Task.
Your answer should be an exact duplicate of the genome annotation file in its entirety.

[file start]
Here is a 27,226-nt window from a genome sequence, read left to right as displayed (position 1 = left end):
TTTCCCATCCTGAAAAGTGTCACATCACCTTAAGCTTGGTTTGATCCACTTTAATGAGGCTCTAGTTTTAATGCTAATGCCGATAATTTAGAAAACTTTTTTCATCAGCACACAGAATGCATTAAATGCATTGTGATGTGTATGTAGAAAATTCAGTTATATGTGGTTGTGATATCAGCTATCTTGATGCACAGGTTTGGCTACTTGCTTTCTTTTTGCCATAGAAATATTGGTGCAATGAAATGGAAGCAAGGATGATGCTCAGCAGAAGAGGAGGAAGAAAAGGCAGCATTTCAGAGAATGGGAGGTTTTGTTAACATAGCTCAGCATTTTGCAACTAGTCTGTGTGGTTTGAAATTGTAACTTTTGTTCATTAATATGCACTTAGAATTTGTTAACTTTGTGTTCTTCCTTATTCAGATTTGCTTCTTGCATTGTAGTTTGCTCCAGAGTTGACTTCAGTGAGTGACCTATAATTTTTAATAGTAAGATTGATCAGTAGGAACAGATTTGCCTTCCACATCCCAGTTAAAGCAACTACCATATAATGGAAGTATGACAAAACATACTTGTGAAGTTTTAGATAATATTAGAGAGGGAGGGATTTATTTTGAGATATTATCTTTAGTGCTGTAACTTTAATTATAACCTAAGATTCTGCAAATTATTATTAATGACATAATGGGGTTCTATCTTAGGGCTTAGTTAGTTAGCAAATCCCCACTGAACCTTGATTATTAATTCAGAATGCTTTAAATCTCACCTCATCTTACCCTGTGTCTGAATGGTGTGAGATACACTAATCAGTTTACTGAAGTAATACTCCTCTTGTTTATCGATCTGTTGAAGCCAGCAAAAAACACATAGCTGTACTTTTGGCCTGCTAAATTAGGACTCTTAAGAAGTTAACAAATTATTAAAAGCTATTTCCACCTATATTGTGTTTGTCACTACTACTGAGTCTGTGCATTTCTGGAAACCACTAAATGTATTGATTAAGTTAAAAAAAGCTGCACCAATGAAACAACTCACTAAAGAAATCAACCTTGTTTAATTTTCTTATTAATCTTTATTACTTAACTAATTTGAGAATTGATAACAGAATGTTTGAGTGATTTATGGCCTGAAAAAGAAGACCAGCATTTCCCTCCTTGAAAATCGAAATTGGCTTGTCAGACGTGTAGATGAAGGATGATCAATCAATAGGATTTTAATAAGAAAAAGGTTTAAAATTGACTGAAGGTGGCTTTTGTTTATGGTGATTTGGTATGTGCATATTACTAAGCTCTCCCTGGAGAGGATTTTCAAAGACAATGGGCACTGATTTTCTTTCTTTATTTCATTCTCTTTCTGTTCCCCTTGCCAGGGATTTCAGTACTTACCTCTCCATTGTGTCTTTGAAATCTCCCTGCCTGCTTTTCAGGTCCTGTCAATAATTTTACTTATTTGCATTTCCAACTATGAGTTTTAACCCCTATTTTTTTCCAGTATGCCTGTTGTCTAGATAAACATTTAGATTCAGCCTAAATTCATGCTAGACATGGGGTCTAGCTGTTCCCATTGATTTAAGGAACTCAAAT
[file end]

Here is a 27,226-nt window from a genome sequence, read left to right as displayed (position 1 = left end):
TTTCCCATCCTGAAAAGTGTCACATCACCTTAAGCTTGGTTTGATCCACTTTAATGAGGCTCTAGTTTTAATGCTAATGCCGATAATTTAGAAAACTTTTTTCATCAGCACACAGAATGCATTAAATGCATTGTGATGTGTATGTAGAAAATTCAGTTATATGTGGTTGTGATATCAGCTATCTTGATGCACAGGTTTGGCTACTTGCTTTCTTTTTGCCATAGAAATATTGGTGCAATGAAATGGAAGCAAGGATGATGCTCAGCAGAAGAGGAGGAAGAAAAGGCAGCATTTCAGAGAATGGGAGGTTTTGTTAACATAGCTCAGCATTTTGCAACTAGTCTGTGTGGTTTGAAATTGTAACTTTTGTTCATTAATATGCACTTAGAATTTGTTAACTTTGTGTTCTTCCTTATTCAGATTTGCTTCTTGCATTGTAGTTTGCTCCAGAGTTGACTTCAGTGAGTGACCTATAATTTTTAATAGTAAGATTGATCAGTAGGAACAGATTTGCCTTCCACATCCCAGTTAAAGCAACTACCATATAATGGAAGTATGACAAAACATACTTGTGAAGTTTTAGATAATATTAGAGAGGGAGGGATTTATTTTGAGATATTATCTTTAGTGCTGTAACTTTAATTATAACCTAAGATTCTGCAAATTATTATTAATGACATAATGGGGTTCTATCTTAGGGCTTAGTTAGTTAGCAAATCCCCACTGAACCTTGATTATTAATTCAGAATGCTTTAAATCTCACCTCATCTTACCCTGTGTCTGAATGGTGTGAGATACACTAATCAGTTTACTGAAGTAATACTCCTCTTGTTTATCGATCTGTTGAAGCCAGCAAAAAACACATAGCTGTACTTTTGGCCTGCTAAATTAGGACTCTTAAGAAGTTAACAAATTATTAAAAGCTATTTCCACCTATATTGTGTTTGTCACTACTACTGAGTCTGTGCATTTCTGGAAACCACTAAATGTATTGATTAAGTTAAAAAAAGCTGCACCAATGAAACAACTCACTAAAGAAATCAACCTTGTTTAATTTTCTTATTAATCTTTATTACTTAACTAATTTGAGAATTGATAACAGAATGTTTGAGTGATTTATGGCCTGAAAAAGAAGACCAGCATTTCCCTCCTTGAAAATCGAAATTGGCTTGTCAGACGTGTAGATGAAGGATGATCAATCAATAGGATTTTAATAAGAAAAAGGTTTAAAATTGACTGAAGGTGGCTTTTGTTTATGGTGATTTGGTATGTGCATATTACTAAGCTCTCCCTGGAGAGGATTTTCAAAGACAATGGGCACTGATTTTCTTTCTTTATTTCATTCTCTTTCTGTTCCCCTTGCCAGGGATTTCAGTACTTACCTCTCCATTGTGTCTTTGAAATCTCCCTGCCTGCTTTTCAGGTCCTGTCAATAATTTTACTTATTTGCATTTCCAACTATGAGTTTTAACCCCTATTTTTTTCCAGTATGCCTGTTGTCTAGATAAACATTTAGATTCAGCCTAAATTCATGCTAGACATGGGGTCTAGCTGTTCCCATTGATTTAAGGAACTCAAAT